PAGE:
While controversial, the Organic Products Bill submitted to parliament earlier this year is another opportunity to think about doing things differently in this space. And the growing interest in gardening since national Covid-19 lockdowns is another sign that change is on the horizon. The objective is to harness this enthusiasm and maximise the opportunities to create small Māori food systems that are self-sustaining and community focused.
There are already models of Māori food sovereignty popping up across the country. Papatūānuku Kōkiri Marae in Māngere, South Auckland, is one example profiled in the book. The marae uses organic seedlings and regenerative planting processes to serve the kai needs of whānau on their two-acre plot of land. Its Kai Ika project runs alongside this – an initiative that sees Pākehā waste become Māori delicacy as fish frames and heads, destined for landfill, are instead redistributed to whānau. Offal from kaimoana is repurposed as soil fertiliser in the marae gardens.
Also profiled in the book is Te Wharekura o Maniapoto, a school in Te Kūiti, a town in the heart of Ngāti Maniapoto. The school is another model of the potential to combine Māori food sovereignty with sustainable soil practices and cements the importance of passing down this knowledge to rangatahi. The school has restored the once unfertile clay of the school grounds to healthy and fertile gardens teeming with worms, insects and helpful microorganisms. Tomatoes, local varieties of kamokamo, cabbage, kūmara, rīwai and more grown in the garden are so plentiful that students are not only able to take home kai to their whānau but also provide for the wider community and even gift kai to the Kiingitanga for annual events like Koroneihana and Poukai.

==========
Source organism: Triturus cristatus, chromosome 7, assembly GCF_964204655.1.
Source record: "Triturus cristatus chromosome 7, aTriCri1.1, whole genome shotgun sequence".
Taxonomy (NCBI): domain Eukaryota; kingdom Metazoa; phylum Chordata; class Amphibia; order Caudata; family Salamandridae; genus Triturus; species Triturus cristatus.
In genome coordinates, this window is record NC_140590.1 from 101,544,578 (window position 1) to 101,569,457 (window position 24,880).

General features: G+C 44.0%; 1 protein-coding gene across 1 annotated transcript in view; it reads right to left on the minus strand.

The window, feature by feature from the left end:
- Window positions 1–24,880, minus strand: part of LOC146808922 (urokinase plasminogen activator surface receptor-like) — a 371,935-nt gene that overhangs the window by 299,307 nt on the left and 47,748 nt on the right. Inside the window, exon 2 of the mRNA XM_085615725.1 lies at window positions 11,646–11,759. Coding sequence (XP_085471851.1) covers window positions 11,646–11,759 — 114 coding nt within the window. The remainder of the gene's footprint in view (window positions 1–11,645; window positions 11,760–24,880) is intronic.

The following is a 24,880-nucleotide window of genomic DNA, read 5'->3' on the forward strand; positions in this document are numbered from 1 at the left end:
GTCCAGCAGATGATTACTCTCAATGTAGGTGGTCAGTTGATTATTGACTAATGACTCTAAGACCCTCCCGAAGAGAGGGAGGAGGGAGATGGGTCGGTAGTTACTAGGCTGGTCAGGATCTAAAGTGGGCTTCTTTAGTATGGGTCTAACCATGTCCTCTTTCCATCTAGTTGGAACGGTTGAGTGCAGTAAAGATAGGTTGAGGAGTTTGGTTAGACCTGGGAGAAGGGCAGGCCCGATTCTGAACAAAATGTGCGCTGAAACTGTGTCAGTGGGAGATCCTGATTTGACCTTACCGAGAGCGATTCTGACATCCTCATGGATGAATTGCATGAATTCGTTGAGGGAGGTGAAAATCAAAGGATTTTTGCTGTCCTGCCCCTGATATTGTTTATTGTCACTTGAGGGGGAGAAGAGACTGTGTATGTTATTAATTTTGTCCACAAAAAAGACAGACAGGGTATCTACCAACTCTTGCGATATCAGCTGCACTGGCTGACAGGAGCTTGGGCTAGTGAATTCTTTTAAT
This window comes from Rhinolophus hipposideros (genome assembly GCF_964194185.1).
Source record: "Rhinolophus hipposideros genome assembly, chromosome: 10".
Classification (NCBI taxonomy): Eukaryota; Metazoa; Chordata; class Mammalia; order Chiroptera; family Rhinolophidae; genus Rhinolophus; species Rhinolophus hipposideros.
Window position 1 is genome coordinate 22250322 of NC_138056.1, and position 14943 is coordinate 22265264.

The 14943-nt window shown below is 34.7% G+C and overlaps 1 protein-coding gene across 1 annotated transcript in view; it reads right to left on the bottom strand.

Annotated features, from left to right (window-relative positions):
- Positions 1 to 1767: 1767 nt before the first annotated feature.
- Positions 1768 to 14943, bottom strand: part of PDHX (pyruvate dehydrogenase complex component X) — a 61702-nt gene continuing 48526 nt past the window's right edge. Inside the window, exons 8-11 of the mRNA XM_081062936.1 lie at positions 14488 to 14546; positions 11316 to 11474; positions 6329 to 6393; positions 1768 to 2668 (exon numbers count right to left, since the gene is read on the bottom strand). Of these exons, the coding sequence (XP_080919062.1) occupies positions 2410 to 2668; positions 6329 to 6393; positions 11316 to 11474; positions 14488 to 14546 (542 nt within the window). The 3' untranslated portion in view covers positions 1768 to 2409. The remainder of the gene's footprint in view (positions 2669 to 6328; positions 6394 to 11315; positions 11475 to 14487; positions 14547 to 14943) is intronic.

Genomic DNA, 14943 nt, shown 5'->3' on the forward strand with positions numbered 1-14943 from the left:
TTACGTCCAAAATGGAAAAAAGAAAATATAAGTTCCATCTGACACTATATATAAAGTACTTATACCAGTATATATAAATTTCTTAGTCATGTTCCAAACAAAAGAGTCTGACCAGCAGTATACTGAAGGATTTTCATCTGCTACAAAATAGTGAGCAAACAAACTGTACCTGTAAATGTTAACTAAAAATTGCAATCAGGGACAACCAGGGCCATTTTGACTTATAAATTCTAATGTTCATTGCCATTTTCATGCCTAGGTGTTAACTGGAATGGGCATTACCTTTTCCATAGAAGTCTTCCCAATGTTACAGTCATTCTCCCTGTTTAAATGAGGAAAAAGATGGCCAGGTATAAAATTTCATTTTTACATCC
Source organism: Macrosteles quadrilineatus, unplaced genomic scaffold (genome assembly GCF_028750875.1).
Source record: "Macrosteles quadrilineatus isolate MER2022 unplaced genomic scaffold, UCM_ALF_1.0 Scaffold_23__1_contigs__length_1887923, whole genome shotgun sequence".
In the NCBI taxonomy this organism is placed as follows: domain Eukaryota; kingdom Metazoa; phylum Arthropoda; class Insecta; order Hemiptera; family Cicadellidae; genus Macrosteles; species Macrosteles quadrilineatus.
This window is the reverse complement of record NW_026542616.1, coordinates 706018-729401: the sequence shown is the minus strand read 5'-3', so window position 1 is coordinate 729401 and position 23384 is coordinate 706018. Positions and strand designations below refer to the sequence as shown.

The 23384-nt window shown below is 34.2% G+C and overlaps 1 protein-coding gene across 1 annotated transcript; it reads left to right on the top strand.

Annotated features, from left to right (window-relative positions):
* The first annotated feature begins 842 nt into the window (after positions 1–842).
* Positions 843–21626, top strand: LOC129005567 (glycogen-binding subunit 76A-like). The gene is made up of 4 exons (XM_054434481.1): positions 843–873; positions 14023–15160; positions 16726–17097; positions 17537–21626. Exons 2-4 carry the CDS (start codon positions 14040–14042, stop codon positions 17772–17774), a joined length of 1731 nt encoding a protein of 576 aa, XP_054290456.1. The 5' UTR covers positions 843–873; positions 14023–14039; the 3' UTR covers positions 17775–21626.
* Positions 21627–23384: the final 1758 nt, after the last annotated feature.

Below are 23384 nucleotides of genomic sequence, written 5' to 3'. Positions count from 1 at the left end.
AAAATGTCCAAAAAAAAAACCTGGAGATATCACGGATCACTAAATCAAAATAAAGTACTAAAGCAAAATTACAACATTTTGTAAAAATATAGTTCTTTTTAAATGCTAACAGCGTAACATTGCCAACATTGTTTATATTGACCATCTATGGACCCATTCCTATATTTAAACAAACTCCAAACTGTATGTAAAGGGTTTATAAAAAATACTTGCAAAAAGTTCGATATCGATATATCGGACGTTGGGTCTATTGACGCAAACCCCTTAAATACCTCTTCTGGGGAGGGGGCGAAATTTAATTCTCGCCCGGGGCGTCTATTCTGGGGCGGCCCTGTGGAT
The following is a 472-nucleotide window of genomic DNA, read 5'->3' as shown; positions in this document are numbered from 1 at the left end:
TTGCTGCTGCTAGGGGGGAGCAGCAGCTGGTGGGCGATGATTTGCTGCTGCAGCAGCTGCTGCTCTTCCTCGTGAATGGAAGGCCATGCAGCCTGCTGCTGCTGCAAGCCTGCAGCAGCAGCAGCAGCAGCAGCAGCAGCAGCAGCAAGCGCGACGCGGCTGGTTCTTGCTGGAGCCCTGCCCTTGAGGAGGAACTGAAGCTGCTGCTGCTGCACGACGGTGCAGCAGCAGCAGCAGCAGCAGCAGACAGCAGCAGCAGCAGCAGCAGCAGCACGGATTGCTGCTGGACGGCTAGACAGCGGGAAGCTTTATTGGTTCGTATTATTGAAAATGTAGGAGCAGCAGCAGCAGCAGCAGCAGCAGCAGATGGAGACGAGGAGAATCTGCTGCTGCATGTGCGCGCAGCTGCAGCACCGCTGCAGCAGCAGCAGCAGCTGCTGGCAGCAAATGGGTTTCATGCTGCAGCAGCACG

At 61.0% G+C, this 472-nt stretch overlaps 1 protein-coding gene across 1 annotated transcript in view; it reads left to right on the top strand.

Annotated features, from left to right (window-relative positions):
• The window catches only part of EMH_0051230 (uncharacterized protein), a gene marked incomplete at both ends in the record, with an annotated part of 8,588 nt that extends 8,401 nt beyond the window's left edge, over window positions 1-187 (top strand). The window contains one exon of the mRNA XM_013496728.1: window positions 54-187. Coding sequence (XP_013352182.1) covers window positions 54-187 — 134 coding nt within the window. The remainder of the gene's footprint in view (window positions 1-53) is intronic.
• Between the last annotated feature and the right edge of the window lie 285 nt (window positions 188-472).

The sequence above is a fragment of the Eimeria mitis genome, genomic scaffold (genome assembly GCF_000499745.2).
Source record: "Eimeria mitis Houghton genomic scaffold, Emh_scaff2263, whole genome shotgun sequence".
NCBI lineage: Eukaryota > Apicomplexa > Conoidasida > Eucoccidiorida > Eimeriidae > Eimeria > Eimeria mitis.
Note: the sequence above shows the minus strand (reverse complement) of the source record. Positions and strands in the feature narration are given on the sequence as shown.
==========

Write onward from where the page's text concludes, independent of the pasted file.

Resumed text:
“It’s just our absolute automatic right to be able to provide for ourselves on our own land,” says Hutchings. Soil sovereignty is directly linked to aspirations of tino rangatiratanga for Māori. “It’s all tino rangatiratanga. Sometimes we just need to focus on specific things like soil sovereignty or food sovereignty in order to really accentuate the importance of that kaupapa.”
By re-establishing this traditional gardening knowledge to protect our soils, Māori are empowered to practice manaakitanga, whanaungatanga and kaitiakitanga, values and practices often strained by the pressures of rising living costs, urbanisation and the ongoing impacts of colonisation.
It’s hard to overstate the urgency and importance of looking after our soil. As we deal with nationwide water shortages, Hutchings believes that we’d be wise to look ahead. “In 100 years’ time this will be the water conversation – and you can’t grow soil.”